It’s morning in the bush.
Python stirs and slithers out from her shelter.
She warms her head and smells the air
with her forked tongue.
Python is a beautiful snake,
but also dangerous
– and she is looking for a meal

Python by Christopher Cheng and Mark Jackson is a captivating picture book that takes you along for a ride as snake looks for her next meal.

Illustrator Mark Jackson brings the danger of the snake to life through his descriptive illustrations of snake sneaking up on her next meal, camouflaging amongst rocks and basking in the warm sun with her brood.

Christopher Cheng not only writes an enchanting story of the snake and her meal seeking adventure, he also adds in some great facts along the way that even the youngest reader can engage with.

Python teaches the reader about Pythons, their habitat and behaviour. Many of us are petrified of snakes and perhaps would rather throw a rock at it than let it run away. When we read stories like this to our children we are building their awareness of creatures like snakes, who are dangerous, and allowing them to know more about them to realise that the snakes are probably a lot more scared of us!

Did you know that pythons might only eat once every four weeks? And that they can unhinge their jaws?

The world of pythons is dangerous yet intriguing and this CBCA shortlisted picture book is a book for all to enjoy.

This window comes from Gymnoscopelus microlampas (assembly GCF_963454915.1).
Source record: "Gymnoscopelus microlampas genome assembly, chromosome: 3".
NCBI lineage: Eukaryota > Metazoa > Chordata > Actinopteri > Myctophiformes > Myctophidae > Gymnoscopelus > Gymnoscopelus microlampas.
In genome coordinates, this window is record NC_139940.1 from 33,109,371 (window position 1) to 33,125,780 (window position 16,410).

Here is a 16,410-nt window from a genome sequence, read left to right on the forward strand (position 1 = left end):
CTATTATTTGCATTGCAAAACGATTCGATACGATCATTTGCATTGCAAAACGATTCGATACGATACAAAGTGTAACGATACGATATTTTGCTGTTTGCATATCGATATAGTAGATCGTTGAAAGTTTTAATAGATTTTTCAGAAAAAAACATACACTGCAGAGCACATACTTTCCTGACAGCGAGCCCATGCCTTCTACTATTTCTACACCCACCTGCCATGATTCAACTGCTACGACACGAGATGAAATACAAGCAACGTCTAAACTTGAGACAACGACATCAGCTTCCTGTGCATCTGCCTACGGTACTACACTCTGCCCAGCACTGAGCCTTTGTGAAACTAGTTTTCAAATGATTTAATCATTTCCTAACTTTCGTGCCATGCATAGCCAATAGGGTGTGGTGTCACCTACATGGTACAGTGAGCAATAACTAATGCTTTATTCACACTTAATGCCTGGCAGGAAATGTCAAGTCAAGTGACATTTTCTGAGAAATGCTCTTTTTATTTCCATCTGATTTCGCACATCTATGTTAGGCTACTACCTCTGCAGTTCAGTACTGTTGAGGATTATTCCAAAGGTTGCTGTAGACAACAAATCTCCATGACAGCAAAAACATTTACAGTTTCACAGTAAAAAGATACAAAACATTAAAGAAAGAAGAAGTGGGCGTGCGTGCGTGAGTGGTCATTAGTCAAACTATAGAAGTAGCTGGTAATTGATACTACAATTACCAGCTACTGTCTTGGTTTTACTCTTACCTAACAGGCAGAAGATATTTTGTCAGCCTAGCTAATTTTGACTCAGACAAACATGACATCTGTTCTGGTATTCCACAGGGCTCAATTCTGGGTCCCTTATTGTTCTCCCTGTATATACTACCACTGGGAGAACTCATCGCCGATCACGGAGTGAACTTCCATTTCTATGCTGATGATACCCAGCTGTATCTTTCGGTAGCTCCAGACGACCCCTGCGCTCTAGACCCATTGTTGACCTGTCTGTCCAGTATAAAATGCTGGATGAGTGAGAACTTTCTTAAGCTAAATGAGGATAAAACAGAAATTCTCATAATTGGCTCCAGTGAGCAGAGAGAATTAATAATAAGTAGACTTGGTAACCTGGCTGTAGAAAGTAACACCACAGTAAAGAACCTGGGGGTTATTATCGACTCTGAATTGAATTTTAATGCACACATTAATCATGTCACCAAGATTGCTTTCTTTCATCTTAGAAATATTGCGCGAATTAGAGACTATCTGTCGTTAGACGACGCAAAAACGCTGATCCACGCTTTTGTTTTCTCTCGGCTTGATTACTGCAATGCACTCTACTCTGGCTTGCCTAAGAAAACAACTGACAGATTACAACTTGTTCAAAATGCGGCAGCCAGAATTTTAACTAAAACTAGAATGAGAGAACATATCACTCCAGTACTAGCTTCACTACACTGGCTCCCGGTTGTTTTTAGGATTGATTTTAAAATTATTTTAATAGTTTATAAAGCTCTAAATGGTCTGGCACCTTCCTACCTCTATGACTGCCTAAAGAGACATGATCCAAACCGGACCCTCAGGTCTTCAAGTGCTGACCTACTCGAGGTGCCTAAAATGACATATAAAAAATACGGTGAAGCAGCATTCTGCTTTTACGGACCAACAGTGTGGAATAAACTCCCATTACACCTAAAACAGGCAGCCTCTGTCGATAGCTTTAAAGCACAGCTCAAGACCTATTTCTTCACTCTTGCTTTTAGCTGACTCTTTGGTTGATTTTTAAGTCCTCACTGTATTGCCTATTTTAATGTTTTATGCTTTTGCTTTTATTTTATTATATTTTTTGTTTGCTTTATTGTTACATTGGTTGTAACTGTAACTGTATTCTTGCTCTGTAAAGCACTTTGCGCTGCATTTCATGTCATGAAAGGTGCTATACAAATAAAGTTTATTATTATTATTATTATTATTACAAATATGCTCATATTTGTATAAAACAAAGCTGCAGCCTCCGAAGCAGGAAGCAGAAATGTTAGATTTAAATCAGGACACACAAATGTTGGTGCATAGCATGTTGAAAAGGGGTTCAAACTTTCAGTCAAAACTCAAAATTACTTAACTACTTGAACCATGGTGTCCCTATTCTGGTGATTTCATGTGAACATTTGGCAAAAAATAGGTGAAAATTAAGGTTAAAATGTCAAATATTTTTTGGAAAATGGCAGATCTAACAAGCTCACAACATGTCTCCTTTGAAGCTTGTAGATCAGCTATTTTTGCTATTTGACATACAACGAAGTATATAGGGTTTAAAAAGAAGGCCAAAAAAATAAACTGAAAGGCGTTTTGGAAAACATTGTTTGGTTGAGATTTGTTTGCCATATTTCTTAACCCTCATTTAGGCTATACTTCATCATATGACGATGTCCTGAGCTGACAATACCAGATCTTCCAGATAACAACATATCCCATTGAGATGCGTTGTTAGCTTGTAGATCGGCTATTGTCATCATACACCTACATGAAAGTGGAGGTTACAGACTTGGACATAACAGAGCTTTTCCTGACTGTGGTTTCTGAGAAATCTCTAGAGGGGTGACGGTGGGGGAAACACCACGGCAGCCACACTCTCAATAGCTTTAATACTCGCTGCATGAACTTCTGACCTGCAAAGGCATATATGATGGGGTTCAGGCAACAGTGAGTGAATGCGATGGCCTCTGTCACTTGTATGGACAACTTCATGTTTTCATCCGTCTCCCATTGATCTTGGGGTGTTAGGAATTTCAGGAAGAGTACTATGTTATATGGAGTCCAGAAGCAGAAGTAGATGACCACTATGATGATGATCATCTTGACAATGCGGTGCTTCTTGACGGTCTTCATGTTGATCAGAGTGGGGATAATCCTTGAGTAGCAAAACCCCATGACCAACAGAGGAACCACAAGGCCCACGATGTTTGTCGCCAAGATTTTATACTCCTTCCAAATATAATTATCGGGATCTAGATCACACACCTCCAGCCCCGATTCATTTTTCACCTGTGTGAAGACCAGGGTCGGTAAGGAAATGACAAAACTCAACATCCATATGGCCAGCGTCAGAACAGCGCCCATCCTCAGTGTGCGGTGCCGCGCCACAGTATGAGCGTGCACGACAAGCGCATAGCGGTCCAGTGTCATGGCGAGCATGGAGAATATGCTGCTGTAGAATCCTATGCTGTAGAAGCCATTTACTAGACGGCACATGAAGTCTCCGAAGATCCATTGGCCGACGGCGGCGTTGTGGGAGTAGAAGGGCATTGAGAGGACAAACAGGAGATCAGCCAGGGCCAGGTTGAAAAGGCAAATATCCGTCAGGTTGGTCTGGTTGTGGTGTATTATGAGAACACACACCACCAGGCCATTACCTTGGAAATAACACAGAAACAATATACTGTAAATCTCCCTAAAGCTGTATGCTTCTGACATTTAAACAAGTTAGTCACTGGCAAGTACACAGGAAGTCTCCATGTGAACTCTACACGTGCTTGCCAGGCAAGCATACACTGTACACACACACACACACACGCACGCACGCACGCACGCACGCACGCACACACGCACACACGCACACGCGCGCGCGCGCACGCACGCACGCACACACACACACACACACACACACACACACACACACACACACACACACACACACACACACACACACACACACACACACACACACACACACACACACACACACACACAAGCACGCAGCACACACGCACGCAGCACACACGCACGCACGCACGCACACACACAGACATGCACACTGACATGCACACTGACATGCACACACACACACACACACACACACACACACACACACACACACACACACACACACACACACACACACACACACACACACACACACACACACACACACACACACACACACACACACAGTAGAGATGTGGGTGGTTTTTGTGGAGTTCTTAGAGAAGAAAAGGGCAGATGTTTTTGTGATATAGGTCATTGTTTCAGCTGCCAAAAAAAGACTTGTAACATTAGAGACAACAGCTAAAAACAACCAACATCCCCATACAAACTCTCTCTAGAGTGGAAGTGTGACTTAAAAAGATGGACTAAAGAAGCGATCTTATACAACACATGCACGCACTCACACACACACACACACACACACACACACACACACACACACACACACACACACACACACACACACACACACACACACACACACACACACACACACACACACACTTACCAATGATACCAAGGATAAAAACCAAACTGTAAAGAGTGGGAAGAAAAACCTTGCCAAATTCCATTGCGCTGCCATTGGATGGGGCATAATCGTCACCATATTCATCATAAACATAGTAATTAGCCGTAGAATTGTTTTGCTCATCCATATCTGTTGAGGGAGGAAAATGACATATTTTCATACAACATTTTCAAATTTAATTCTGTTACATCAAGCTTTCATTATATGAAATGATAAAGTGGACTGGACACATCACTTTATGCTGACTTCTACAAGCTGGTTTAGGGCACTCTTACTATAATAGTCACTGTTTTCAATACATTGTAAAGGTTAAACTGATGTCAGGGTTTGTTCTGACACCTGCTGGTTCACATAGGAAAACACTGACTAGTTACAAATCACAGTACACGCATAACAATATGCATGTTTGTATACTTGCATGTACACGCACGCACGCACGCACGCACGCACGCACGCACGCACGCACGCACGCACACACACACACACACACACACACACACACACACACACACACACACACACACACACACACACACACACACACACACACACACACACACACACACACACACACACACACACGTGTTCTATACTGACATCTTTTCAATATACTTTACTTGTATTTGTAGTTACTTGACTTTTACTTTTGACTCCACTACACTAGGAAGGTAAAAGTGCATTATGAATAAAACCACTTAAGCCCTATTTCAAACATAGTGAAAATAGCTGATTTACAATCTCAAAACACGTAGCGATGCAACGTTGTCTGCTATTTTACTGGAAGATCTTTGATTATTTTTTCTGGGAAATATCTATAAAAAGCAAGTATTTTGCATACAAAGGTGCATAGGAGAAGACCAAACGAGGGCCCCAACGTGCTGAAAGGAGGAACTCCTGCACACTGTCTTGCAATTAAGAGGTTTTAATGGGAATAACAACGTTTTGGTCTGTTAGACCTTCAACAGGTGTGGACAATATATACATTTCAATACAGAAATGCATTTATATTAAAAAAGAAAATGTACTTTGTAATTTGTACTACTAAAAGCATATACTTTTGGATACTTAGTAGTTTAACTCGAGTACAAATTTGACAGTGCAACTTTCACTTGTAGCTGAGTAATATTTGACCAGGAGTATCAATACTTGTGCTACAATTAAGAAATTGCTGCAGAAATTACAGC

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LOTS. The diversity of life on Earth by Nicola Davies.

LOTS. The diversity of life on Earth by Nicola Davies and illustrated by Emily Sutton is a creative, eye catching non -fiction picture book that conveys the message of the amazing diversity of life we have on our planet Earth.

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Nicola Davies invites us to look everywhere and when we do we will find so many different types of life.  Through magical storytelling the reader finds out small facts about different creatures, how they live, how many species there are and where they hide. Emily Sutton illustrates with care, bringing the natural world into focus and helping us to se the intricate details of each animal, plant and insect.

LOTS is a great book to ignite your child’s interest in animals and perhaps a future in animal and habitat conservation.

LOTS is a gentle way to teach children about the importance of all life forms and how we all play a role in caring for them.

An informative and entertaining book, LOTS is one for the science lesson, literacy lesson and just the quiet book before bed.

So what can you do with this book? 

Before you read – write down three things you know about life on earth.

After you read – write down two facts you learnt. Write down two things you would like to know more about. Write down two ways you are going to help make sure no more animals become extinct.

Animal conservation

  •  read about an animal in this book who has become extinct. Work out why they became extinct and actions that may have saved them.
  • List and group all of the different animals in this story. How many groups of animals are there?
  • Look at the page on food/life cycles – can you investigate other animals and how they link in with each other for food and life?
  • Donate money to an organisation or do some volunteer work that would help restore habitats for animals.

Use this book as a springboard to help your child to be aware that everything they do makes an impact. Every piece of rubbish, every flick of a light switch and every trip in the car impacts another.

How can you make a difference as a family?